This book is a call to action by one of America’s greatest advocates. He advises with equal applicability to many countries that it must be resisted that “In America…that police and prosecutors are trustworthy and will protect us, and that in America there is liberty and justice for all. Such is a mythology that enslaves.” Only a few wealthy individuals have a shot at justice in America and many countries.

Spence offers some suggestions as how to minimize and regulate police perpetrated injustices among others: all police interrogations must be video-taped from the beginning; police must wear video cams; there must be psychological and psychiatric tests for all would-be police officers; the police must be turned and trained into professionals just like lawyers, doctors, engineers etc; there must be truly independent civil oversight of police conduct; serious police training to diffuse tense situations moving from teaching police to shoot at first blush to considering alternatives; grand juries where the prosecutors lay out their cases without challenge from the defence must be reformed; no jailhouse informants of any kind (no informants of any kind); disclosure must be complete and wholesome; cure the dangers of overcharging so that something sticks; control the “courthouse club” consisting of police, prosecutors, defence lawyers and judges where accused are traded and deals are cut for future considerations and to streamline the dockets and the removal of politics from judicial selection processes.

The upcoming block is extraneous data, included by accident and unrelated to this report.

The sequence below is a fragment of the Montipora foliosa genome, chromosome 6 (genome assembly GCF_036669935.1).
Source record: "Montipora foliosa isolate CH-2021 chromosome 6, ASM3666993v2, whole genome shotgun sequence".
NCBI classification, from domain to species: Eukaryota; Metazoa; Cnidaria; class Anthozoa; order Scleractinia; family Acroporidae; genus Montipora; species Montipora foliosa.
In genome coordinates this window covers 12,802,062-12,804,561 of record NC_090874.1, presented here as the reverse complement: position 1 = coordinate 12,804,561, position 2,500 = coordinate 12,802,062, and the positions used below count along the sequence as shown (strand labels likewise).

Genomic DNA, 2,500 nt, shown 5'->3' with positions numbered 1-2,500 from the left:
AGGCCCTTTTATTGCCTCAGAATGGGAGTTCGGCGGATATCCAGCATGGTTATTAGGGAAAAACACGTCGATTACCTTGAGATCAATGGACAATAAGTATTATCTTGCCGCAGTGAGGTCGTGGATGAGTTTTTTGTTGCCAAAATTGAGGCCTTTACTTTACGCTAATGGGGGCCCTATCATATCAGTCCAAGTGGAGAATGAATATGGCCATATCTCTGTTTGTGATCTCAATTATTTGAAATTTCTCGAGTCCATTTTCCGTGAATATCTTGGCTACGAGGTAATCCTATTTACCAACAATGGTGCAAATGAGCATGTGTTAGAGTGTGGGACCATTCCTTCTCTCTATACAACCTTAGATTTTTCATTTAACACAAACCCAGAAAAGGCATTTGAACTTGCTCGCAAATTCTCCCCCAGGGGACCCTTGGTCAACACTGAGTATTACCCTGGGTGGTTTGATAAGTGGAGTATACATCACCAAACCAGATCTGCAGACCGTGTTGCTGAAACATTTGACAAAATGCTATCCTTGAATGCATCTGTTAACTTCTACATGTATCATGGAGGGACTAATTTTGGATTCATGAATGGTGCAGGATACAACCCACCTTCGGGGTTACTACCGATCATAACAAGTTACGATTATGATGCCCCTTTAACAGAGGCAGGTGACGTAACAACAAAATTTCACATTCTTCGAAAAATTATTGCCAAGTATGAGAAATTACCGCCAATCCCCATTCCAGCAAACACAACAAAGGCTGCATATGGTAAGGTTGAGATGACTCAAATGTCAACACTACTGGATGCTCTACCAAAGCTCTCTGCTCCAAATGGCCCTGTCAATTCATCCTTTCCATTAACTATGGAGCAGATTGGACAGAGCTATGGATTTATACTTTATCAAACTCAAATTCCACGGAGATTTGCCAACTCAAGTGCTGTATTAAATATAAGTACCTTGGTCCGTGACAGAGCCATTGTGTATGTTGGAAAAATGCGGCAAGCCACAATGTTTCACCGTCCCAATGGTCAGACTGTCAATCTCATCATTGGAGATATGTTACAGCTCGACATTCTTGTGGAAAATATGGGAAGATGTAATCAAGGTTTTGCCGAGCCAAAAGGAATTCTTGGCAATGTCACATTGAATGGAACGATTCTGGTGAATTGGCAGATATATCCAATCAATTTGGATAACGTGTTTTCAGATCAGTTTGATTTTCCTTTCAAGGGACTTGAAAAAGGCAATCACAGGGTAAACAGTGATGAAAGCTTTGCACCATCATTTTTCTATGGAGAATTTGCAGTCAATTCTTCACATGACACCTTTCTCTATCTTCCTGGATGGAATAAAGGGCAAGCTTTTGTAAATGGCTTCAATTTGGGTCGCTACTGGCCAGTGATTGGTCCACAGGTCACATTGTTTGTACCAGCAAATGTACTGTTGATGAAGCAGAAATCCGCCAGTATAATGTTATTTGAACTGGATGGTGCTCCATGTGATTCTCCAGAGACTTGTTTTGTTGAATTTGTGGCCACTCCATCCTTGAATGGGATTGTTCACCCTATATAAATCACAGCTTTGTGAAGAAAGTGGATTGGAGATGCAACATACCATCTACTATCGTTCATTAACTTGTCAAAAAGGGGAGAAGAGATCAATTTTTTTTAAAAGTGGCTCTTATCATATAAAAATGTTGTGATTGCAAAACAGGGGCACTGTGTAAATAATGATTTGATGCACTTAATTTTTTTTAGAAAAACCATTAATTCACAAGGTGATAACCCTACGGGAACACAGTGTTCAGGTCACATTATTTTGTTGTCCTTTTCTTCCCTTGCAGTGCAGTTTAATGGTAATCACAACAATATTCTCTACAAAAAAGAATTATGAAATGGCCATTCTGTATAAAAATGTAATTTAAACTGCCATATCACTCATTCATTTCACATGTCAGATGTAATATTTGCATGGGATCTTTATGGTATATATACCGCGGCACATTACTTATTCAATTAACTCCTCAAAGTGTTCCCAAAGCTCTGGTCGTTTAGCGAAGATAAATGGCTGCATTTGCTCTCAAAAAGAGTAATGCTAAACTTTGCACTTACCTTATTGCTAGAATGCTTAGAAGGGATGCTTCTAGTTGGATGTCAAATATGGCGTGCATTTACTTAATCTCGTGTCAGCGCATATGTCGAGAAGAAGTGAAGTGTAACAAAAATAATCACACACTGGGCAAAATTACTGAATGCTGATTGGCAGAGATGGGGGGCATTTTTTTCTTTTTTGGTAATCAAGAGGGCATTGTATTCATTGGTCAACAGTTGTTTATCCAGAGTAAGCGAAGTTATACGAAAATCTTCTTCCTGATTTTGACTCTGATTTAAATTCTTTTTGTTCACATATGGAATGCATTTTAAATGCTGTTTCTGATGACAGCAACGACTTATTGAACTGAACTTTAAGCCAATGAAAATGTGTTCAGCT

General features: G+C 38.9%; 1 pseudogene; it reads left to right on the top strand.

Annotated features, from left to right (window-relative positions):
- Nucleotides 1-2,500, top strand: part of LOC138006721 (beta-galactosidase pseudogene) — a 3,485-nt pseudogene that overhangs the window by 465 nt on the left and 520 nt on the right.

Spence is not singing in the wilderness. People are struggling for justice, transparency and accountability everywhere. His book is a welcome arsenal in that onward struggle.

By Dr. Munyonzwe Hamalengwa,  the author of Getting Away with Impunity: International Criminal Law and South African Apartheid Criminals, and The Politics of Judicial Diversity and Transformation. He practiced criminal law in Toronto for 25 years and brought numerous class actions and individual cases against racial profiling and carding. He is now an international consultant in social justice. He can be reached at mhamalengwa@sympatico.ca